Based on the National Chemistry Week theme of “The Many Faces of Chemistry,” the high school students were able to simulate many roles of a chemist.
Read more... They worked as environmental chemists, food chemists, nanotechnologists, film critics and artistic chemists. The high-school student teams were evaluated on their use and interpretation of experimental results. Based on those evaluations, the following awards were made:
First-place winners: Joe McMartin, Matt Schultz and Emily Kronebusch of Lewiston-Altura High School; and Luke Ward, Robert Kim and Christine Pulido of Lourdes High School in Rochester.
Second-place winners: Hannah Flatten, Joel Hanson and Tia Thompson of Winona Senior High School; and Amy Yin and Sharon Christopher of Onalaska High School.
Third-place winners: Mark Lower, Emily Monk and Mark Painter of Lourdes High School; and Maja Kanebley and Leah Wooden of LaCrescent High School.
The SMU Chemistry Department would like to congratulate these students and thank the 50 students — and their dedicated teachers — who participated in Chemistry Nights.
A fundraising event will be held Monday, Nov. 19, for SMU senior Christy Pickford. The event, organized by the PR/Business Club, will feature a silent auction, live acoustic music and refreshments.
All proceeds will go to the Pickford family. On July 28, Christy was struck by a train in Winona. She remained in a coma for a month and is currently being treated at a rehabilitation center in the Twin Cities area.
Some of the items to be auctioned off include two pairs of tickets to a Minnesota Wild hockey game, gifts from Nola’s Flowers and SMU apparel. The event will be held 7 to 9 p.m. in the President’s Room. Admission is $5. The auction will conclude with the senior auction Nov. 29-30.
Last Friday (Nov. 2) Michelle Cochran, Art and Design, K-12 Reading Teacher Program, facilitated two workshops at the 2007 Fall Art Educators of Minnesota Conference, held at the Earl Brown Center in Minneapolis. The title of her presentation was “Supporting Literacy Development within the art room: with special attention to struggling readers and writers.”
The presentation included ideas she has found while doing research for Masters of Literacy Education and teaching art.
Cochran’s art is on display at the Blue Heron on Second Street. She is showcasing a series of color pencil drawings of plants native to Minnesota and Wisconsin until Dec. 31. The display is free and open to the public.
Dr. Janet Heukeshoven, Department of Music, has an article published in the fall issue of “Interval,” the journal of the Minnesota Music Educator’s Association, mmea.org, titled “Shift Happens” in Music Too. Heukeshoven discusses the importance of non-traditional school music ensembles, such as SMU’s Batucada Nossa Senhora ethnic percussion ensemble, directed by Denny McGuire.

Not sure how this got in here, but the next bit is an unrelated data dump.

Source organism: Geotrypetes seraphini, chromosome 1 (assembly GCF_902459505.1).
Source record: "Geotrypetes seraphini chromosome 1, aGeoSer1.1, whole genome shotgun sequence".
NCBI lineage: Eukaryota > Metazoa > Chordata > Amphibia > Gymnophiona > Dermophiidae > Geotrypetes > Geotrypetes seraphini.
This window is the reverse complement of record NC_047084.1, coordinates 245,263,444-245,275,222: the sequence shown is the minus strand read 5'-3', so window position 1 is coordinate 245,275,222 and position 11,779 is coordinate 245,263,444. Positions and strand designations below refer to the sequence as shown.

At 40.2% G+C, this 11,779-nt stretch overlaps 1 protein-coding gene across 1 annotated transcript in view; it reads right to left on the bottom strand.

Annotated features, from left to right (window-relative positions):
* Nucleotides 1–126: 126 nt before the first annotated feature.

Today, Friday, Nov. 9, Dr. Phil Cochran, Biology Department, will give a presentation titled “Lampreys, Beer Kegs, and Diminishing Returns” for the Science and Math Brown Bag series. This event will be held in Hoffman 301 at 12:30 p.m.
Students will be helping families continue to rebuild after Hurricane Katrina during Thanksgiving break Nov. 16-26.
Several SMU students gave oral presentations at the Seven Rivers Undergraduate Research Symposium in La Crosse, Wis., last Friday including:
Anna T. Skonieczny — The Effects of Demethylating and Methylating Chemicals on Mitotic Activity of Vicia faba in Different Stages of the Cell Cycle
Emily Zentgraf — Testing the Chemical Used in Teflon©, Perfluorooctanoic Acid and Mutagenicity as Determined by Using the Ames Test
Bridget M. Emmett — Response of Fish Predators to Tadpole Madtoms (Noturus gyrinus)
Stephen J. Schmitt — Use of Rock Ledge Habitat by Six-lined Racerunners on Southeast Minnesota Bluffs
Sarah J. Schroeder — Examination of the Diet of the Freshwater Drum, Aplodinotus grunniens, for Zebra Mussels, Dreissena polymorpha from the Mississippi River.
Zentgraf and Emmett were each awarded second place awards in their respective sessions. (There was a total of 17 oral presentations in two concurrent sessions.) Skonieczny and Zentgraf worked with Dr. Dick Kowles, and the others worked with Dr. Phil Cochran.
Reminder: Get your notices in by Wednesday, Nov. 14, to get them into the next “Campus Notes” on Friday Nov. 16. Because of break, there will be no ‘Campus Notes’ on Nov. 23. The next edition will be Friday, Nov. 30. Look ahead on your calendars.
Edward “Eddie” Erdmann, husband to Laurie Hale-Erdmann (Student Services), father to Autumn Warden ’99 and brother to Linda Steinfeldt (Maintenance), died Friday, Nov. 2, 2007, of cancer at his home. The Saint Mary’s community extends its sympathy to the Erdmann family.